Abu Sayyaf leader hunted after 2 blasts rock Jolo
MANILA, Philippines — The first explosion from a bomb planted in a motorcycle rocked Jolo, Sulu province, just before noon on Monday. An hour later, a second blast came a hundred meters away, when a soldier accosted a woman wearing suspiciously swollen clothing, according to authorities.
Fifteen people — seven soldiers, six civilians, one policeman and the “suicide bomber” — were killed and 75 were wounded in the two explosions.
“Flesh, bones were scattered on the streets, mostly uniformed personnel,” said an owner of the pharmacy on Serrantes Street in Jolo. She preferred not to be named for safety reasons.
“I guess they [belong to the Philippine] Army. There were Badjao vendors and children on that street. There were food stall vendors, too,” she said. “We are really afraid.”
Malacañang denounced the bombings “in the strongest possible terms.”
“We likewise condole with the families and loved ones of those who died in these tragic incidents,” President Duterte’s spokesperson, Harry Roque, said in a statement.
Maj. Gen. Corleto Vinluan Jr., the newly installed chief of the Western Mindanao Command (Westmincom), said the mastermind of the two blasts was the same person who got away from pursuing four Army intelligence officers in Jolo before they were gunned down on June 29 by policemen near the police station at Barangay Walled City in Jolo.
The military men, all from the 9th Intelligence Service Unit of the Army’s 11th Infantry Division, were going after the bomb maker and two suicide bombers when they were shot and killed, according to Vinluan. They were Maj. Marvin Indammog, Capt. Irwin Managuelod, Cpl. Abdal Asula and Sgt. Jaime Velasco.
“Their target was the suicide bombers, plus Mundi Sawadjaan,” Vinluan said. He described the bomb maker as an Abu Sayyaf leader.
Westmincom lost track of Sawadjaan and his group when the Army intelligence men were killed, Vinluan said.
Had Sawadjaan and the two bombers been captured, Monday’s twin blasts probably would not have happened, he said.
“It was a deafening sound,” the pharmacy owner described the first blast that rocked Barangay Walled City.
“We immediately closed our shop. Upon reaching home, the ground shook [when] another explosion [occurred], just near the first one,” she said.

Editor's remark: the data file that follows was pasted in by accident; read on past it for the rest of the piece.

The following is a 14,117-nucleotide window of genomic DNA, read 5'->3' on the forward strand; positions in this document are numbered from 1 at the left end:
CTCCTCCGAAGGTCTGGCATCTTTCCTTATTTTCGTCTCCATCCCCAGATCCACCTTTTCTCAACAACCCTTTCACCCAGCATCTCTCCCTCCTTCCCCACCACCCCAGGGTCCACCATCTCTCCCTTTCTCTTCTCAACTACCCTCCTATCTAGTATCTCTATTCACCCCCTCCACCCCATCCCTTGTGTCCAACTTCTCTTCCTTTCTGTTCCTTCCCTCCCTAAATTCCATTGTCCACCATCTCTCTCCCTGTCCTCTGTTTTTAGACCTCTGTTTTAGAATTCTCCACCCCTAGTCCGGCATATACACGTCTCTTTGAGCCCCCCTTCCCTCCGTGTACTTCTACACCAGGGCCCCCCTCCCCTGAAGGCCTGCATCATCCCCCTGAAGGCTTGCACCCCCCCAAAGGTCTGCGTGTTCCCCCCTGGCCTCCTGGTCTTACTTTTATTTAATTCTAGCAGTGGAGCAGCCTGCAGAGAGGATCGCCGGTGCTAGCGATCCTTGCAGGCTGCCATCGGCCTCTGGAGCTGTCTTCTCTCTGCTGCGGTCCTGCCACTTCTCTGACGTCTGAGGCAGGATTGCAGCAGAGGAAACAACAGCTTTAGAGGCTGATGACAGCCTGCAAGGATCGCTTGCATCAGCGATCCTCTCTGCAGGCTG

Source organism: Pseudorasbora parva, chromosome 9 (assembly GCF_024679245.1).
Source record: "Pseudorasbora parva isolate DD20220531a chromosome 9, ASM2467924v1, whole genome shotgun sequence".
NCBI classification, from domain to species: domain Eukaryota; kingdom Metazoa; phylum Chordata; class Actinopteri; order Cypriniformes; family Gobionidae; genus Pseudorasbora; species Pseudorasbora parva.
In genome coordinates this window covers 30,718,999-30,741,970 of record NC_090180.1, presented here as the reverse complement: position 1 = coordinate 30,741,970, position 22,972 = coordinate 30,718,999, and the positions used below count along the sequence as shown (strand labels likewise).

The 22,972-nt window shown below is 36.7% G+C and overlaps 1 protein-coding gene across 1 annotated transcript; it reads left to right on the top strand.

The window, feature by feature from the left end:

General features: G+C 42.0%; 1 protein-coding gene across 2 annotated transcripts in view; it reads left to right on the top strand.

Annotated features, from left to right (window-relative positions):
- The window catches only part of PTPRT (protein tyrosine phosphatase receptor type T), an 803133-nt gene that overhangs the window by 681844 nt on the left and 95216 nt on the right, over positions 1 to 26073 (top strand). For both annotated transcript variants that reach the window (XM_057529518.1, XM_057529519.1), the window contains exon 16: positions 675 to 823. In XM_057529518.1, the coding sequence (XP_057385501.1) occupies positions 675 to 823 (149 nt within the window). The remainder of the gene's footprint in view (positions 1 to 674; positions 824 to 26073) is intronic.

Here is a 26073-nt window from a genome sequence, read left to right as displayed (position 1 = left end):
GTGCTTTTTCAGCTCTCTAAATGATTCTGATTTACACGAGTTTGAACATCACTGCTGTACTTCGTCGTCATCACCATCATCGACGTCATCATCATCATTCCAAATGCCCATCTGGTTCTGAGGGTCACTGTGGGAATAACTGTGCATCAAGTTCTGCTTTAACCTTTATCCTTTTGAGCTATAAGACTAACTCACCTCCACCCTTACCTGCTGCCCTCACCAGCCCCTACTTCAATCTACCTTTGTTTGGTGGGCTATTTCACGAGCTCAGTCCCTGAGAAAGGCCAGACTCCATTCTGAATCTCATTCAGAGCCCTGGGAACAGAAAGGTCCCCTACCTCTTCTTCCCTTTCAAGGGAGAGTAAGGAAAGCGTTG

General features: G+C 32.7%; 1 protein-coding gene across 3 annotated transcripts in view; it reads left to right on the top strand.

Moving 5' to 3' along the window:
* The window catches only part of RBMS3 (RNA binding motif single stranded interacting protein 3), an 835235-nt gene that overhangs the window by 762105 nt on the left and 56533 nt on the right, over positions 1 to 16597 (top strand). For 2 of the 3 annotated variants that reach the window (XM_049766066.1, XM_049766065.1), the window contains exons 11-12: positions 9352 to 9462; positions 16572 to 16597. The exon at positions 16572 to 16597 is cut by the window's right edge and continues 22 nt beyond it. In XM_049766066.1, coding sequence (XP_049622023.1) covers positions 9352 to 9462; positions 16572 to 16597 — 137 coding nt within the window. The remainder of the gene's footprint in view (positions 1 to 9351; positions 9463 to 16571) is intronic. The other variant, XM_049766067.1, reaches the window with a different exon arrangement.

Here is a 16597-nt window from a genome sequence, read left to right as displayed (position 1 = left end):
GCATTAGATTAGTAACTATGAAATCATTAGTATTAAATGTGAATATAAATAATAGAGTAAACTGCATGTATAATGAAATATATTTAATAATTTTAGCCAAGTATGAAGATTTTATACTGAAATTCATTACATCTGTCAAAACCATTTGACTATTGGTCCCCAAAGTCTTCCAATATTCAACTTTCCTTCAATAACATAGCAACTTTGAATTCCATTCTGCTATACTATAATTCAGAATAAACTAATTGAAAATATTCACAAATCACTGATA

The first bomb exploded at 11:54 a.m. beside Paradise Food Shop, a restaurant and grocery store.
Police found nearby an almost charred motorbike, which was reportedly rigged with an improvised bomb. Parked near it and near the eatery was the KM450 military truck.
“The other (police and soldiers) were roving the streets, while some of them were buying operational consumption, when the first blast occurred,” said Lt. Col. Ronaldo Mateo, spokesperson for the 11th Infantry Division.
An hour later at 12:57 p.m., the second bomb blew up at a branch of Development Bank of the Philippines, known locally as Goteckleng Building.
Mateo said six soldiers died from the first blast and another from the second one.
One of the soldiers standing near the Goteckleng Building was about to inspect a woman whose clothing appeared bloated when the second blast went off.
“He [was asking] the woman when she suddenly went off, killing [herself and] the soldier [near her]. Six police personnel, who were in the vicinity, were wounded,” Mateo said.
He said members of a composite team of soldiers were on security patrol in the area that morning. They belonged to the 21st Infantry Battalion, 35th Infantry Battalion, the 12th Cavalry, 9th Field Artillery Battalion and the 15th CMO Battalion.
According to Vinluan, Sawadjaan could be responsible for the blasts as “he is the only one capable of executing such attacks.”
The Abu Sayyaf leader, he said, was also behind last year’s suicide bombing in the Jolo Cathedral and the attack on a camp of the 1st Brigade Combat Team.
The target of Monday’s blasts was only a few meters away from Our Lady of Mount Carmel cathedral that was bombed in January last year, killing 23 people and wounded 102. Among the fatalities were two Indonesians whom the military claimed were suicide bombers.
Vinluan said his intelligence officers had been after Sawadjaan since May in Sulu, a known stronghold of the Abu Sayyaf, a terrorist group that has allied itself with the Islamic State.
Sawadjaan is a relative of Islamic State-Philippine head Hatib Hajan Sawadjaan, the military said.
The Westmincom chief has directed his men to hunt down Sawadjaan, and cordon off and secure the places where the blasts took place.
The entire Jolo has been placed under lockdown.
“No one gets in, no one gets out,” Mateo said. “Security operation is ongoing. Hopefully we can catch the bombers.”
The Joint Task Force Sulu brought the wounded people to Camp General Teodulfo Bautista Hospital for treatment. The wounded soldiers were airlifted to Zamboanga City.
Sen. Richard Gordon, chair of the Philippine Red Cross, said his group had already coordinated with the local government and prepositioned blood supply for possible use. “All nearby Red Cross chapters are already activated and on full alert,’’ he said.
—With reports from Jeoffrey Maitem and Julie M. Aurelio
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